Image:Transect3Gonium.JPG Image:Transect3Gonium(2).png

The images above depict Gonium, protists that are notable for their greenish in color, and their formation colonies of about 16.

Image:Transect3ChiloandActi.JPG Image:Transect3Chilo.png Image:Transect3Acti.png

The images above depict both Chilomonas and Actinosphaerium protists, both of these organisms are colorless, however Chilomonas are larger and much more elongated than the small, spherical Actinosphaerium.

Conclusions Out of all the organisms identified, the Euglena was the only cell found to be photosynthesizing. The Euglena found were green-brown in color, implying that the cells contained chloroplasts, organelles that enable the process of photosynthesis. [meets needs for ] At the conclusion of the lab, small water samples of 100μL were taken from the Hay Infusion Culture to create a serial dilution. The dilution progressed from 10^-2 of the water sample by increments of two to 10^-8. 100μL of each increment of the dilution was then added to an nutrient agar plate and and agar plate containing an antibiotic known as tetracycline.

Image:Transect3SerialDilutionExample.png


2/10 Lab 4: Bacterial Colony Observations

Final Hay Infusion Observation From a final observation of our Hay Infusion we determined that there was more evaporation, as well as growth of a thicker film on top and more mold underneath the surface of the film. Additionally, a stronger swamp-like odor was present and the leaves in the infusion lost their color.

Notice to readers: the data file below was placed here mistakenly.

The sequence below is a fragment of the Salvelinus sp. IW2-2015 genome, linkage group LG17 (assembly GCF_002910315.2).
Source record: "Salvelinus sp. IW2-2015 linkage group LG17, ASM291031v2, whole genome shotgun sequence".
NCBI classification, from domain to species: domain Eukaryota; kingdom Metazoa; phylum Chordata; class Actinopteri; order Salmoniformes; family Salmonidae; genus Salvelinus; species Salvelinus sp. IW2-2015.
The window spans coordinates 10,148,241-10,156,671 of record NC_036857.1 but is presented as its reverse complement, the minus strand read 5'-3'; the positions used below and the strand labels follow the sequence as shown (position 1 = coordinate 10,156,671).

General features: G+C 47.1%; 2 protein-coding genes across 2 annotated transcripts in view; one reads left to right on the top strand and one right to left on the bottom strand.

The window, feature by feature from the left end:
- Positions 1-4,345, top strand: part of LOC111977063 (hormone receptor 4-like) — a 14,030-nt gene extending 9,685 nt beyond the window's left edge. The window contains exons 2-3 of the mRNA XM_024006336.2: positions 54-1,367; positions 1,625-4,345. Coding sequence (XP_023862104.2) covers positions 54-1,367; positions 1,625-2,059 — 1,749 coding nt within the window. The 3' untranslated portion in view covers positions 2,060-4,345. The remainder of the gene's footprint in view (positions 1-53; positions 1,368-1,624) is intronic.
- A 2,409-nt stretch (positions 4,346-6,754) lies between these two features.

Colony Observations The tet-positive plates had orange yellow colonies that are fewer in number. The colonies were also convex and umbonate in shape. The tet-negative plates had smaller white colonies that were much greater in number, and less uniform in formation. These white colonies also appeared to be raised from the agar plate surface. Lastly, condensation had formed in these plates unlike their tet-positive counterparts. As an antibiotic, tetracycline is expected to help reduce competition for nutrients and other resources. It is composed of molecules that are purposed to either stop bacteria from growing or kill them off. Ultimately the plates with tetracycline produced less bacteria than the plates that did not contain tetracycline, supporting this hypothesis. Concerning Colony Morphology from each sample, both tet-positive and negative, the most recognizable bacteria had small coccus shaped formations. The white tet-positive slides in particular presented hundreds of very tiny coccus shaped bacteria. Overall, the bacteria cells found were so small and all coccus in shape the motility determined was overall immobile, none of the bacteria from the samples had any observed movement.

Image:ColonyObservationTableTransect3.png